Symptoms to watch for in women with MIs

There are some significant differences in women vs. men when it comes to a heart attack.

Women have a different symptom complex than men, says Barbara Riegel, DNSc, RN, CS, FAAN, professor at the school of nursing at San Diego State University.

"The substernal crushing chest pain picture that we were all taught seems to be a male phenomenon," she explains. "Recognize that women may not present with the classic pattern."

Here are several differences to be aware of:

Women tend to have heart attacks when they are older.

Women have heart attacks, on average, when they are older. "Some 85% of all heart attack deaths in women occur over the age of 65," notes Mary M. Hand, MSPH, RN, coordinator of the National Heart Attack Alert Program in Bethesda, MD.

Before menopause, women seem to be better protected from heart disease by their hormones, explains Hand. "Since women tend to be older [when they have a heart attack], diagnosis may be more difficult because of other health problems such as coexisting hypertension, or congestive heart failure," she says.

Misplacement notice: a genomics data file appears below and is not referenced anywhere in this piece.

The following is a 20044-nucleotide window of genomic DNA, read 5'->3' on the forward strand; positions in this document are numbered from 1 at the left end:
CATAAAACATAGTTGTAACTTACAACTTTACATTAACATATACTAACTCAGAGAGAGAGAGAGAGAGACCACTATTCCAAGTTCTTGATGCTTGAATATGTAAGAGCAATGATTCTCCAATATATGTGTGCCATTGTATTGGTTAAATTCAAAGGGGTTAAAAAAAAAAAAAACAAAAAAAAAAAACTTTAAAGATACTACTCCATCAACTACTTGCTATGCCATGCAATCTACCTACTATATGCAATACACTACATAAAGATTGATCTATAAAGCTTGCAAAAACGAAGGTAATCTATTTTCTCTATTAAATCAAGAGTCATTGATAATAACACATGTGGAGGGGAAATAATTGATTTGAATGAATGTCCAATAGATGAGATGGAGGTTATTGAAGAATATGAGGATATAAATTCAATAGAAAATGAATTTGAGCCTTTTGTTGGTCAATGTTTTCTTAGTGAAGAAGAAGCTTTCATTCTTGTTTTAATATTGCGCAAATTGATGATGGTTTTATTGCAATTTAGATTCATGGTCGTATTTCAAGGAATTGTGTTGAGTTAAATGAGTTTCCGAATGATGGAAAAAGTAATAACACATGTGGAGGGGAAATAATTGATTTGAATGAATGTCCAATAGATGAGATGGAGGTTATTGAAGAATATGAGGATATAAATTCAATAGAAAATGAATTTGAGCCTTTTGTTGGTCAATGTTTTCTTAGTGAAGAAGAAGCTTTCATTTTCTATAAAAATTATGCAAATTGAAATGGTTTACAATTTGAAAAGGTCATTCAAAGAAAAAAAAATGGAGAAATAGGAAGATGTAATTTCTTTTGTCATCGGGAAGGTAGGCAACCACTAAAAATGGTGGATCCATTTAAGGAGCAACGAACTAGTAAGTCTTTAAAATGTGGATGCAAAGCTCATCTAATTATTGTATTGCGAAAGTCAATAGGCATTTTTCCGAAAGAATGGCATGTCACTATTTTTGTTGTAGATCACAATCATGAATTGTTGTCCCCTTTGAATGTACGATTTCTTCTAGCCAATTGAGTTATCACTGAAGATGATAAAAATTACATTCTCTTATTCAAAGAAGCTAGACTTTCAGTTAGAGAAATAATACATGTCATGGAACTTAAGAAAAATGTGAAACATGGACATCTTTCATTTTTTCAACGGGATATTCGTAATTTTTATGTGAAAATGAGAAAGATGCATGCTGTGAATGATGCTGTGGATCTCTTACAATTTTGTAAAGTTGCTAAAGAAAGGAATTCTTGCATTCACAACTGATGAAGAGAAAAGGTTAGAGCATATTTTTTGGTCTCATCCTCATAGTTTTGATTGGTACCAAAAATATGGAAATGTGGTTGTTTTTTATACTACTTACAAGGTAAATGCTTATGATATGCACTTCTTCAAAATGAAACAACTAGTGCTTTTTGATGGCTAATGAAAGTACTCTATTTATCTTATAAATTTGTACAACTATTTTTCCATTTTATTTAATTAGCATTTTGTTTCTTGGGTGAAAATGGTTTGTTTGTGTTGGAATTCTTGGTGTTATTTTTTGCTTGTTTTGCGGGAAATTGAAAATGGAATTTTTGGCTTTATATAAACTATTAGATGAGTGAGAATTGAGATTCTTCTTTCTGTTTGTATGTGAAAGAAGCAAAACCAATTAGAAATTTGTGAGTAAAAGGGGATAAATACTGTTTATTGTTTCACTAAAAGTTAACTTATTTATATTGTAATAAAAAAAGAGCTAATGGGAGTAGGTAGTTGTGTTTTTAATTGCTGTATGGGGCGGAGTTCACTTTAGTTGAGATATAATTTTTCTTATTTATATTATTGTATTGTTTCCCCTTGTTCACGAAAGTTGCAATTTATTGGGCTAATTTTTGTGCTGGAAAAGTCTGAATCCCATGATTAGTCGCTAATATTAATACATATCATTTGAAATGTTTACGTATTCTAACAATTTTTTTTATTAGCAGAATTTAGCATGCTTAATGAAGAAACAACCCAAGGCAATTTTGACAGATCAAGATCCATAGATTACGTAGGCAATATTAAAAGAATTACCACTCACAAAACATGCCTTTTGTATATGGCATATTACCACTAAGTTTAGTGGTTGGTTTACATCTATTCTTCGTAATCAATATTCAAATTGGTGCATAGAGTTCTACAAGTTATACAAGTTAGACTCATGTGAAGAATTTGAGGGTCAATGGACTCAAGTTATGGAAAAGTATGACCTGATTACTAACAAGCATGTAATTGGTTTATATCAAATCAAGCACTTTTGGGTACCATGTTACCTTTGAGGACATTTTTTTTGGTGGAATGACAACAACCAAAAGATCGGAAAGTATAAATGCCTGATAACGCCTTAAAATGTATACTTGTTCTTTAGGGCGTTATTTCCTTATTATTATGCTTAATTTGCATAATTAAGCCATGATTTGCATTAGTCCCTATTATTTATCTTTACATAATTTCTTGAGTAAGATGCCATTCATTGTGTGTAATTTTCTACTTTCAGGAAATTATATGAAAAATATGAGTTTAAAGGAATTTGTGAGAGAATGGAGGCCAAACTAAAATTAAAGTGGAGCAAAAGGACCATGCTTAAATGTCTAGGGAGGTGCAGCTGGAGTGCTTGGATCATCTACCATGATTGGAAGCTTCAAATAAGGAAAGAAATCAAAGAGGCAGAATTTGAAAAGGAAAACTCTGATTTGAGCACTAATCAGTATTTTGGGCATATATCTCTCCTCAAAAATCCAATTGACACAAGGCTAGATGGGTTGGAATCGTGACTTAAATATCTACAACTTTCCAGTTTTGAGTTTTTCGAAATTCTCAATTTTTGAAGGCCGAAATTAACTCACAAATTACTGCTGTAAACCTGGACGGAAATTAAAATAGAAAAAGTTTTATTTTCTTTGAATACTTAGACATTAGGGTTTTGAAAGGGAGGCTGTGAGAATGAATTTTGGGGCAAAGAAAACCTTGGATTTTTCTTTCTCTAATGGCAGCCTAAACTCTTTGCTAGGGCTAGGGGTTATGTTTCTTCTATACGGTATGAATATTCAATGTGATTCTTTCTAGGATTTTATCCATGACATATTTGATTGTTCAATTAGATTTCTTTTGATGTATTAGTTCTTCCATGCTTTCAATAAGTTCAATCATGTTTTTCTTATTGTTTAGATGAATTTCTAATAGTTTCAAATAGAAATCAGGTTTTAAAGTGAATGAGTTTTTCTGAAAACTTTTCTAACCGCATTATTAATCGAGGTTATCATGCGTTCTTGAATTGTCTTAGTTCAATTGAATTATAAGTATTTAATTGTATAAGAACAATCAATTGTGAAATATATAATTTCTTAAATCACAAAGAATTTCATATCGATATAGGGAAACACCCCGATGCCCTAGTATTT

Chest pain may be less

Women might have different presenting symptoms.

Compared to men, women might report less strong chest pain, Hand says.

"Also, a woman may first feel shortness of breath; indigestion; and jaw, neck, arm, back, or shoulder pain," she says. "She may break out into a cold sweat or feel lightheaded."

Women often have pain in different places.

Pain may be present in the back or the neck and might be described as discomfort, says Riegel.

"They may have associated symptoms like shortness of breath or nausea instead of true pain," she says.

Look for distress over symptoms rather than location, says Riegel. "That is, if someone is extremely upset by their symptoms, she is telling you something," she emphasizes. "Be suspicious that it could be serious, rather than just assuming it’s not an MI because it’s not in the right spot."

Women should call within 15 minutes

Women might delay longer.

Studies have shown that women are more likely to delay seeking treatment, says Hand.1 "This may be because they are more likely to be living alone and have no one immediately present to tell about their symptoms," she suggests. "They may worry about who will take care of their family. Or they may have the usual fear of loss of control or embarrassment over calling an ambulance."

Delay costs lives and damages heart muscle, which affects the quality of life after a heart attack, stresses Hand. Instruct women to call 911 within 15 minutes of experiencing symptoms so they can get to a hospital right away, she says.


1. National Heart Attack Alert Program. The physician’s role in minimizing prehospital delay in patients at high risk for acute myocardial infarction: Recommendations from the National Heart Attack Alert Program. Ann Intern Med 1997; 126:645-651.


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